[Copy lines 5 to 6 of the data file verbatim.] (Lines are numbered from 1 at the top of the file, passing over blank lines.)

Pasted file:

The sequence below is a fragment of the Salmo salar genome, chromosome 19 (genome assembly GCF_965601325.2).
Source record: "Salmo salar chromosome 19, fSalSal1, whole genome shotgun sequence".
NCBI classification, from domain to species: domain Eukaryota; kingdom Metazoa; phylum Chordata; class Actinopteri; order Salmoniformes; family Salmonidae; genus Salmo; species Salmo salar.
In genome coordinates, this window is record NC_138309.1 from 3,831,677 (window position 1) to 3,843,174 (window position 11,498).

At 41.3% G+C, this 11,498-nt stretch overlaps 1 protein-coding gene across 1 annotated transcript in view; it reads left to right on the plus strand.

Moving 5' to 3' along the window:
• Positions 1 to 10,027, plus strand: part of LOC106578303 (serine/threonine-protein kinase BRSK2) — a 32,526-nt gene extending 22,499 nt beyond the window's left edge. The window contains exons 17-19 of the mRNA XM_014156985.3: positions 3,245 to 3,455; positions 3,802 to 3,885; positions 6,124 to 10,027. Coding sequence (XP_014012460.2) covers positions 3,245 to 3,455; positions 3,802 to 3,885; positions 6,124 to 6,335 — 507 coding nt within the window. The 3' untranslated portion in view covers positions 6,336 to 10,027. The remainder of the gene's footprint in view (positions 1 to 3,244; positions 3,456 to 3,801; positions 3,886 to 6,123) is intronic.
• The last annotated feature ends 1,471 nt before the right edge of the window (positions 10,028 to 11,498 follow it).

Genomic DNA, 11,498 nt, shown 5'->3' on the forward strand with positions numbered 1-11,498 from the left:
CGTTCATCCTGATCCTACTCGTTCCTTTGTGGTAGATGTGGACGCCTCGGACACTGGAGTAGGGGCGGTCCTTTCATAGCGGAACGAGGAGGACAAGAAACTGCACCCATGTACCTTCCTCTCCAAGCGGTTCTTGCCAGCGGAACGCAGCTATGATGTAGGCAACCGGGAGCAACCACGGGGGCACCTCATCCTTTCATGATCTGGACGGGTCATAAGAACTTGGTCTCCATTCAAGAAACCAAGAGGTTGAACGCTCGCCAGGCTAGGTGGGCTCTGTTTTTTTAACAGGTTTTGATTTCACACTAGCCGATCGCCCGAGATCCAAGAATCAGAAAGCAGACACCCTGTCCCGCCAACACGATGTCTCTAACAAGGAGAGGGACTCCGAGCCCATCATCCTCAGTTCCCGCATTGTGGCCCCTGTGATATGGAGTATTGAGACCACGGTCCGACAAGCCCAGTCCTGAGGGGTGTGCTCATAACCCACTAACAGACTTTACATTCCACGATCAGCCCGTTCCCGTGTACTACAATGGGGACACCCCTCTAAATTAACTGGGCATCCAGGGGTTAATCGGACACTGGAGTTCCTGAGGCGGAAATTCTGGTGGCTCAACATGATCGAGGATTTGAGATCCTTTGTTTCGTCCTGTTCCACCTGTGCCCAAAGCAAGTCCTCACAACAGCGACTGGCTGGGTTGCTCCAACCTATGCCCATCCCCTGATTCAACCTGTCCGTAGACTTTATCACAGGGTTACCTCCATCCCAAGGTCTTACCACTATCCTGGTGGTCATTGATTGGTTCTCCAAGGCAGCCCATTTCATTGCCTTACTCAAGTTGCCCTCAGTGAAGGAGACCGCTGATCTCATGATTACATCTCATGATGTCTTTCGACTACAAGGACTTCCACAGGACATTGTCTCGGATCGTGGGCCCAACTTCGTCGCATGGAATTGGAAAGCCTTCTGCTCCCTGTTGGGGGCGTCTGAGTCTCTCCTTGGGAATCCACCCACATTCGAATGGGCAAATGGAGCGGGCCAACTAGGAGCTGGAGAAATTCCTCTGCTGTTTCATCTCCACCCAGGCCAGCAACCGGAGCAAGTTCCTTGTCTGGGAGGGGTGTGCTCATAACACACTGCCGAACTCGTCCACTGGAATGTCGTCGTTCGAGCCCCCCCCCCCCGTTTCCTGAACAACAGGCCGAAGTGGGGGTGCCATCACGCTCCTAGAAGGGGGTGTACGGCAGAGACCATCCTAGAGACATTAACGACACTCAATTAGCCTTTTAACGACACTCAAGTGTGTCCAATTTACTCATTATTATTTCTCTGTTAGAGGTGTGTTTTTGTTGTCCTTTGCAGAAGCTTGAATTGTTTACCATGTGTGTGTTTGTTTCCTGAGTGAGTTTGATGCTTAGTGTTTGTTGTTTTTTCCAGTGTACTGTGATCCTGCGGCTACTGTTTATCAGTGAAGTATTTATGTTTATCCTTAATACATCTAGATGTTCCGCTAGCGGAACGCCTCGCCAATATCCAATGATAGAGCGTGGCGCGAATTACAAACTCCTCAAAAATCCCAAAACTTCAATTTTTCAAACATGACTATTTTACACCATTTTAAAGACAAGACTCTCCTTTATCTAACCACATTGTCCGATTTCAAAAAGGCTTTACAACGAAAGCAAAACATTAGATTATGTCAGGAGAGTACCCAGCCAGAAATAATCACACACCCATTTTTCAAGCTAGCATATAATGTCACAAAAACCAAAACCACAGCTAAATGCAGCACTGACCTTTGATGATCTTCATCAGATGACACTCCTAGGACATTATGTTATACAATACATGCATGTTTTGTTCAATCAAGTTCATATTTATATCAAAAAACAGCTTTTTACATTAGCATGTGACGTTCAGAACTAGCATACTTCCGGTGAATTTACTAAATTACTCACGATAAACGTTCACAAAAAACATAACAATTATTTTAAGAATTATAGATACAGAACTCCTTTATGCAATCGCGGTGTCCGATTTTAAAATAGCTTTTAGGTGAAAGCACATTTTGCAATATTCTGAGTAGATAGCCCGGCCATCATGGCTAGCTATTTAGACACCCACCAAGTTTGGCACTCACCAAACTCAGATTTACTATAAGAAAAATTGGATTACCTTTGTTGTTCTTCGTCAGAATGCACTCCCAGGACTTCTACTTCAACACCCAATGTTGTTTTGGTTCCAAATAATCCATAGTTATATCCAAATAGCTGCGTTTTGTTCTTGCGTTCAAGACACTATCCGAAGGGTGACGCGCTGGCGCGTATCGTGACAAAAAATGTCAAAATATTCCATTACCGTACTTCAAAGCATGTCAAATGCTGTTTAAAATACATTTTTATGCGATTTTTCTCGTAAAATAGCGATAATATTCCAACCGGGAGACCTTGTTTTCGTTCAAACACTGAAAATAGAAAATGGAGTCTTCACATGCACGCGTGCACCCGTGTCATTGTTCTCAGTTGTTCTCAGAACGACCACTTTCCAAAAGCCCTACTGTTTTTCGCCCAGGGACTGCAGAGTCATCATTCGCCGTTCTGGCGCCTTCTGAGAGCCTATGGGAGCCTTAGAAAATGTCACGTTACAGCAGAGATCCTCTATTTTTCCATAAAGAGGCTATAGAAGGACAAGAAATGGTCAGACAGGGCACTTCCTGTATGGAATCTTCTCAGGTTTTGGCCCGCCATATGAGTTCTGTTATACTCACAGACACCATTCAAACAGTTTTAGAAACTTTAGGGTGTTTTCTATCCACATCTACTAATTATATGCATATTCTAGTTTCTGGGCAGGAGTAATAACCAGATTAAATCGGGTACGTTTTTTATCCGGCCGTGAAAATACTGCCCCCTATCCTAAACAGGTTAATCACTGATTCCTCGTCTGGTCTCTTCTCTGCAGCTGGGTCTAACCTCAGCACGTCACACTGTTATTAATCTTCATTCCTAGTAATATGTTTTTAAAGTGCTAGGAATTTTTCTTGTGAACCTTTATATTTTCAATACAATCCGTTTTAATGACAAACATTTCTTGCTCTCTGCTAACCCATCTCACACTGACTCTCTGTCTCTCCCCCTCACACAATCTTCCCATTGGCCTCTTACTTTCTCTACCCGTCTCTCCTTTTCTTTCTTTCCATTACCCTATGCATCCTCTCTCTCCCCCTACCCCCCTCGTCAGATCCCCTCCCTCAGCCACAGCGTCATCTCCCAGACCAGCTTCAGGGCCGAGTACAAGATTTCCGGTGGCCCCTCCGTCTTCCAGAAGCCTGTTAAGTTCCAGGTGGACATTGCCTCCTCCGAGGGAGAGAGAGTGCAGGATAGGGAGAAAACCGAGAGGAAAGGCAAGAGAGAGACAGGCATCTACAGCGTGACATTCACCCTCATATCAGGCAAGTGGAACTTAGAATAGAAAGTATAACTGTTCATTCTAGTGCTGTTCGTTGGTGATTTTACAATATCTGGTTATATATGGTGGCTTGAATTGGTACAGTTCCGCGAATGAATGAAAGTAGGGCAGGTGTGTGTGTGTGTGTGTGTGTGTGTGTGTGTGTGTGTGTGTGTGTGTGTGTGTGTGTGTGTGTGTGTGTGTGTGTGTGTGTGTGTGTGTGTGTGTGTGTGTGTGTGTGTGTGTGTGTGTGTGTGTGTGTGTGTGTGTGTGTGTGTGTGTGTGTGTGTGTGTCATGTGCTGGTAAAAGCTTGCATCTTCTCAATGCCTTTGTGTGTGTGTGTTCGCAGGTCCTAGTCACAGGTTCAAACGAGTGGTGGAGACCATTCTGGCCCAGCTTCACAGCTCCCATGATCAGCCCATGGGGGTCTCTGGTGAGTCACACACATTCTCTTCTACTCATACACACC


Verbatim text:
At 41.3% G+C, this 11,498-nt stretch overlaps 1 protein-coding gene across 1 annotated transcript in view; it reads left to right on the plus strand.

Moving 5' to 3' along the window: